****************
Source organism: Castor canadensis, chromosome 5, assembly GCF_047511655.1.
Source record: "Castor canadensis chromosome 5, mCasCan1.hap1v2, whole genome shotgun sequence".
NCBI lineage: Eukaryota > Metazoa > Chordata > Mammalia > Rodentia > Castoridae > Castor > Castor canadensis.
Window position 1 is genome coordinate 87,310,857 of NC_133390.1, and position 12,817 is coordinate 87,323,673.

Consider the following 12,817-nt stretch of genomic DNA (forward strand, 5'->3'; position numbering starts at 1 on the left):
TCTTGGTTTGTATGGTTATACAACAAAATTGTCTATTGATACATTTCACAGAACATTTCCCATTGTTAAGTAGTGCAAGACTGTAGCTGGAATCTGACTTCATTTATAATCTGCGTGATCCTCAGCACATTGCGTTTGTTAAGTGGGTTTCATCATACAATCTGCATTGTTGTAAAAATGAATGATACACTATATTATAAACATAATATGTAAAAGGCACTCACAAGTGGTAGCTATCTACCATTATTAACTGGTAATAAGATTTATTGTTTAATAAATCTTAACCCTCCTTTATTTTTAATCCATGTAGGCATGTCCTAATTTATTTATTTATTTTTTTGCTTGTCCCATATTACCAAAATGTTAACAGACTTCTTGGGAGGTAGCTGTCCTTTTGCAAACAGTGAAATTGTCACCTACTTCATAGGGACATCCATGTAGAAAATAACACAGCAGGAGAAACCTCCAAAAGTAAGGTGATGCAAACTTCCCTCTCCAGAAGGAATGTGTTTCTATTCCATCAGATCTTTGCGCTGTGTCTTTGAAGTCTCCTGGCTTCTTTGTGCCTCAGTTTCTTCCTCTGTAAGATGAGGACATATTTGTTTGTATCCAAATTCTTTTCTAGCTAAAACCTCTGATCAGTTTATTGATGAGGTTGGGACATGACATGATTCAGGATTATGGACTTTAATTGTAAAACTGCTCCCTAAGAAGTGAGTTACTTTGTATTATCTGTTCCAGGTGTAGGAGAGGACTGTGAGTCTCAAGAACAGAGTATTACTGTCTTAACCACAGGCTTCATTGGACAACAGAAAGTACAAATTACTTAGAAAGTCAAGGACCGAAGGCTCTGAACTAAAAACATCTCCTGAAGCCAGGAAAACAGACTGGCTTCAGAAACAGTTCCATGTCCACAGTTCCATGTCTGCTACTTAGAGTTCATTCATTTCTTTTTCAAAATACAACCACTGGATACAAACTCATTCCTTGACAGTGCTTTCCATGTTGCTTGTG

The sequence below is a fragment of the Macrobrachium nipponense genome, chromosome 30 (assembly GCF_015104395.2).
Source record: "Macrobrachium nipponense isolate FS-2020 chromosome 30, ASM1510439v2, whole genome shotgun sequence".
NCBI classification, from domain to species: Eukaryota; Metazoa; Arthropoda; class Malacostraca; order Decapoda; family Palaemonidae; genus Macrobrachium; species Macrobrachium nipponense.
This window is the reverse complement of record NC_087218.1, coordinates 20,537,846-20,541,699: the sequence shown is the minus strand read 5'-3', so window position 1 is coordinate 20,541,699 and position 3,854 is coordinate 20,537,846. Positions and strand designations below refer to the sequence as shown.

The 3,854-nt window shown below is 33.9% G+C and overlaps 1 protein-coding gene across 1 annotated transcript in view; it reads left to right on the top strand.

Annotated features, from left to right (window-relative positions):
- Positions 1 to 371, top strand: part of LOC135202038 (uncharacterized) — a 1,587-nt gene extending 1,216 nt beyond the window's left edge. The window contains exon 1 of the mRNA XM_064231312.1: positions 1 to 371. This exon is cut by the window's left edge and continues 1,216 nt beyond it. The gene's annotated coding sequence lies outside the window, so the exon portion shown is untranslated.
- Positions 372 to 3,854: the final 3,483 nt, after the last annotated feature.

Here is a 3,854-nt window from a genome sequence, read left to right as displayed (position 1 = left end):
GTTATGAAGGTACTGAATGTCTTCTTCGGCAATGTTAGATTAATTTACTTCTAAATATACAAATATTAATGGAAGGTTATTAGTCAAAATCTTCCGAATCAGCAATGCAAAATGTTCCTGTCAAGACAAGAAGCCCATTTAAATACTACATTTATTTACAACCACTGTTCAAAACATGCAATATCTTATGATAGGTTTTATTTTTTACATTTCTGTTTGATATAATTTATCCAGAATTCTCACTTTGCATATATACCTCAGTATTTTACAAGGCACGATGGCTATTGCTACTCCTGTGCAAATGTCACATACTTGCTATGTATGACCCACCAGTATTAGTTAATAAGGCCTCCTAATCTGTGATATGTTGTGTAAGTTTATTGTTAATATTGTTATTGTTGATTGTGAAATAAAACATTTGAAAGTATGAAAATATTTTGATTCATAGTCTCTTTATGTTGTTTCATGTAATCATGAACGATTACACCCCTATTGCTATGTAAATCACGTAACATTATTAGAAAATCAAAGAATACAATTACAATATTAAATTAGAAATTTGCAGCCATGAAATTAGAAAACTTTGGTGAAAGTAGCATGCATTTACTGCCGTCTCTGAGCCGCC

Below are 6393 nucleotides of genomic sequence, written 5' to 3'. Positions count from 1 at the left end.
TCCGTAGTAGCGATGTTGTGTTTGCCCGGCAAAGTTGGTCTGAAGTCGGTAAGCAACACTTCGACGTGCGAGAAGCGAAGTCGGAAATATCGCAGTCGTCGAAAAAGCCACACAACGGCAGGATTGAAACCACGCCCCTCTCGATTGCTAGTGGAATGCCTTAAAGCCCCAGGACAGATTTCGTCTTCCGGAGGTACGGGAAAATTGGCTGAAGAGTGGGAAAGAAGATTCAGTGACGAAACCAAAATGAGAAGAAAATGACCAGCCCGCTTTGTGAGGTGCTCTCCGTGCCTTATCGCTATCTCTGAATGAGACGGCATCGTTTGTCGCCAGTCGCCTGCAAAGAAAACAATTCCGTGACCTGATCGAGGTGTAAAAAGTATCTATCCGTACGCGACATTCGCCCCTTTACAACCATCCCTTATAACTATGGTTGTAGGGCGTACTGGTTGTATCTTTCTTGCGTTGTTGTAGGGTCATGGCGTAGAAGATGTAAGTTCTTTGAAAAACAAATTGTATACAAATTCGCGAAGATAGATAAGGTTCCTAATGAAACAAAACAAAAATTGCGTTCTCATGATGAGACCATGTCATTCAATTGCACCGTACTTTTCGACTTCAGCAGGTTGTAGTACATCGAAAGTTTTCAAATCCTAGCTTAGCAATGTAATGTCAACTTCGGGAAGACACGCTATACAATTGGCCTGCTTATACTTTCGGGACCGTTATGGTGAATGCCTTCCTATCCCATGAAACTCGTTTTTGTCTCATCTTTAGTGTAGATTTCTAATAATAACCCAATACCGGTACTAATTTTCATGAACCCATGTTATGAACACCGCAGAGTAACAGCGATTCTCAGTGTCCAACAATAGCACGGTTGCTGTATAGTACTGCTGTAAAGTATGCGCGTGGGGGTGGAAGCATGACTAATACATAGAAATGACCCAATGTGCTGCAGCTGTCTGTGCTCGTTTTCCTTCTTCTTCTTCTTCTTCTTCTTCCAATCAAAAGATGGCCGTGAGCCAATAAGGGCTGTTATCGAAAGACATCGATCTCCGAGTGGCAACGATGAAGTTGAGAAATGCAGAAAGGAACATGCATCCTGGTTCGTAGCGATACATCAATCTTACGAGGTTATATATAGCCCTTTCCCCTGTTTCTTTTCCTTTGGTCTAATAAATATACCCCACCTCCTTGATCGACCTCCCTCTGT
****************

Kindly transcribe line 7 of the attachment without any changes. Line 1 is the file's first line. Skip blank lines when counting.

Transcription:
The sequence below is a fragment of the Macrobrachium nipponense genome, chromosome 30 (assembly GCF_015104395.2).